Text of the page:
WASHINGTON - Senator Chuck Grassley has filed an amendment to the Senate financial regulation bill to create a new registration requirement for certain employees at all major financial regulatory agencies who leave the agency.  The amendment would also establish a two-year ban on these former employees from representing clients before their former employer.  The ban is similar to revolving door ban the Senate places on its own members and would apply to employees that are paid a salary that is statutorily authorized above the standard government pay scale.

"The revolving door is a real issue, and we've seen situations where someone is a high-level government official one day and representing a major player in the financial world before their former agency just days later, without any public disclosure whatsoever," Grassley said.  "In addition to making things transparent, my amendment also would create a reasonable waiting period that's similar to those applied to members of Congress, congressional employees, cabinet level officers and other high ranking employees in the executive branch."

The agencies impacted by this amendment include the Securities and Exchange Commission, Federal Reserve, Federal Deposit Insurance Corporation, Farm Credit Administration, National Credit Union Administration, the Office of the Comptroller of Currency, Office of Federal Housing Enterprise Oversight, the Office of Thrift Supervision, and the Commodities Future Trading Commission.  Congress has exempted certain employees at these agencies from the government pay scale, and the agencies are empowered to increase pay.  Annual salaries exceed $200,000, in some instances.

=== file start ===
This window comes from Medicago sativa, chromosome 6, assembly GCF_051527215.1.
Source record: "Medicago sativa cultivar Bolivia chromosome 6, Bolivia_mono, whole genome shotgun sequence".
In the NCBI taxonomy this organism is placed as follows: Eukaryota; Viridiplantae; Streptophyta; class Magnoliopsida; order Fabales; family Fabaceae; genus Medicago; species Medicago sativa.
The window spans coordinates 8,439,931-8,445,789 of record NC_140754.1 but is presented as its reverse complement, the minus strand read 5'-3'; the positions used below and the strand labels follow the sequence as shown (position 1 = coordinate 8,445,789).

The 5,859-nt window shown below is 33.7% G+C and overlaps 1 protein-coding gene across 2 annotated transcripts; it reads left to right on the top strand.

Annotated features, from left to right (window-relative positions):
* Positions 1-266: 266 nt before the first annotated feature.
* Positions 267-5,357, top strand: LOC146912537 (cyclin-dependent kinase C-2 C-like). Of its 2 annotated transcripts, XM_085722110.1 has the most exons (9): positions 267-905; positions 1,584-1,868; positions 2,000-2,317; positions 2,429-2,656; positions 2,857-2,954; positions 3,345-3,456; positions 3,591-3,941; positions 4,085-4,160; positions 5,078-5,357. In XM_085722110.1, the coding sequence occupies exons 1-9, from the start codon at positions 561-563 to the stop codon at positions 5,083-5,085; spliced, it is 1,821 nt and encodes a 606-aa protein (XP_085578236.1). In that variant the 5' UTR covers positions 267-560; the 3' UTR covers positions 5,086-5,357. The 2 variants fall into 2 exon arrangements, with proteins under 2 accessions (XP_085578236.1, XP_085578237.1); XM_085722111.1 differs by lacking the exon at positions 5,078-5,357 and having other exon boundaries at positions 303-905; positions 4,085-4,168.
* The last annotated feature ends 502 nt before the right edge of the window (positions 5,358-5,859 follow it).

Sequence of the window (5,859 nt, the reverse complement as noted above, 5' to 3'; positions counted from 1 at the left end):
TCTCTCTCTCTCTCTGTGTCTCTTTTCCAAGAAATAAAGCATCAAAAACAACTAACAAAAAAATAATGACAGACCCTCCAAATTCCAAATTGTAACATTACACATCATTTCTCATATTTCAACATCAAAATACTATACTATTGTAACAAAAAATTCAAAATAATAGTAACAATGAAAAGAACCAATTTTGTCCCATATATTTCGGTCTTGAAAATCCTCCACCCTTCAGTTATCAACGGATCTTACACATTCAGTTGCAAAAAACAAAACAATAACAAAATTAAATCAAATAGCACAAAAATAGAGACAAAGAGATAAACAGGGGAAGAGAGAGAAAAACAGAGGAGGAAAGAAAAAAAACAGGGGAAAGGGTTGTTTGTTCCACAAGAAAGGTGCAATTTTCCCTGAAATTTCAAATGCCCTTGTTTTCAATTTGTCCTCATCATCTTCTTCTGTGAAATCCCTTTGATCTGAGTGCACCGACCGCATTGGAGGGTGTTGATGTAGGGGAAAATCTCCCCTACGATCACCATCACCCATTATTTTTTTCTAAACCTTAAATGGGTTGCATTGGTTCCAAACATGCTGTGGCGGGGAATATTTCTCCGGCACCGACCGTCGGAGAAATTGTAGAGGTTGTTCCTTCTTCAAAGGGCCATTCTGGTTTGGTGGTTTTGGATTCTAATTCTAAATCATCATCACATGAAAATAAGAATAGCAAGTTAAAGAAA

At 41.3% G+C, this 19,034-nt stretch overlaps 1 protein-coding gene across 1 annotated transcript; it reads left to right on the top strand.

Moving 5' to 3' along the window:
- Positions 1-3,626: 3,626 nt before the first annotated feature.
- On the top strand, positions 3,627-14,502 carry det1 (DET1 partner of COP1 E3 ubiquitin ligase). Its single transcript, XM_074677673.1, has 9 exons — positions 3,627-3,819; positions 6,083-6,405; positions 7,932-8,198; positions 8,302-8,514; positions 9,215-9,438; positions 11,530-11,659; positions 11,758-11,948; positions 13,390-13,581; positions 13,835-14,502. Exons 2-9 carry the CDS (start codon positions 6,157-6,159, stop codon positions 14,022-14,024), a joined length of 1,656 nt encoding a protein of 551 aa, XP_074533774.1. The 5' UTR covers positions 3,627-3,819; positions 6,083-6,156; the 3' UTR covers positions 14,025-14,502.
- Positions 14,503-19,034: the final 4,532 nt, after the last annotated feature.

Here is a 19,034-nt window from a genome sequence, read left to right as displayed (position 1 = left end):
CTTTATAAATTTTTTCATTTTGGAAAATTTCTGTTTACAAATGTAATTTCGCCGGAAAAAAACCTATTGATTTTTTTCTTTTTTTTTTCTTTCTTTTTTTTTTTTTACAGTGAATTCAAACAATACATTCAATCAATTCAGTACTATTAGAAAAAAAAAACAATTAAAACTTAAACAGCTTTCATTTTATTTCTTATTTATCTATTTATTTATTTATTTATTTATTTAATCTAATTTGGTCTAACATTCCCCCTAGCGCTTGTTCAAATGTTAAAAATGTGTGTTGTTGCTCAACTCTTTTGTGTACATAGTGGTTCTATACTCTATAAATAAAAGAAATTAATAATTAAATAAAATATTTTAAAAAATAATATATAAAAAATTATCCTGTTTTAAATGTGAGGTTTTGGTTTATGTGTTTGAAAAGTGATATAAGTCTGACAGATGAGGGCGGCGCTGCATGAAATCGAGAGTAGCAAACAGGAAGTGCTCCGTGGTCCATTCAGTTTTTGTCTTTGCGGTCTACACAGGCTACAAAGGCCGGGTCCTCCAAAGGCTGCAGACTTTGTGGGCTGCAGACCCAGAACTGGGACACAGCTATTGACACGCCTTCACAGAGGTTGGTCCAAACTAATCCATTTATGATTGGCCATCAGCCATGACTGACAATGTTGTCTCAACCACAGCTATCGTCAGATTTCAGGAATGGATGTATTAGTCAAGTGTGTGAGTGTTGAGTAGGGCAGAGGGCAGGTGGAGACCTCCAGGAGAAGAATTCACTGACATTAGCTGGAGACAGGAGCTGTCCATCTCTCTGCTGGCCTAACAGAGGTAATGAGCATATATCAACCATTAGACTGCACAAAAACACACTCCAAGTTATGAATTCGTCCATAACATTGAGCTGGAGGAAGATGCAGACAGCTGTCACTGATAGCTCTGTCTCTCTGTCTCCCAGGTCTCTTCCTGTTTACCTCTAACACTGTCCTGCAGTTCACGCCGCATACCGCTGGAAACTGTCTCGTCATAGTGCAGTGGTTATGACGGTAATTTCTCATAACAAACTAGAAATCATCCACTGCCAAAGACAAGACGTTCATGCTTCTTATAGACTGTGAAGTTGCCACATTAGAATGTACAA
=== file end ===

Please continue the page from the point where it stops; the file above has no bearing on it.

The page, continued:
Grassley has co-sponsored a number of amendments to the financial regulation bill which focus on greater transparency and accountability for both regulators and financial institutions, including audit authority over the Federal Reserve.

Last week, Grassley won passage of an amendment to provide whistleblower protections to employees of credit-rating agencies.  "People who know of wrong-doing and speak up should be able to do so without fear of retaliation.  These protections are similar to those I won for corporate employees after the Enron scandal," he said.  "The credit-rating agencies contributed to the financial crisis of 2008.  They were too cozy with the industry that they were supposed to be assessing in an independent and credible way."  Separately, Grassley has cosponsored an amendment offered by Senator Al Franken of Minnesota that would create a firewall so that a credit-rating agency can be selected independent of an issuer.  This amendment goes after conflicts of interest between rating agencies and issuers.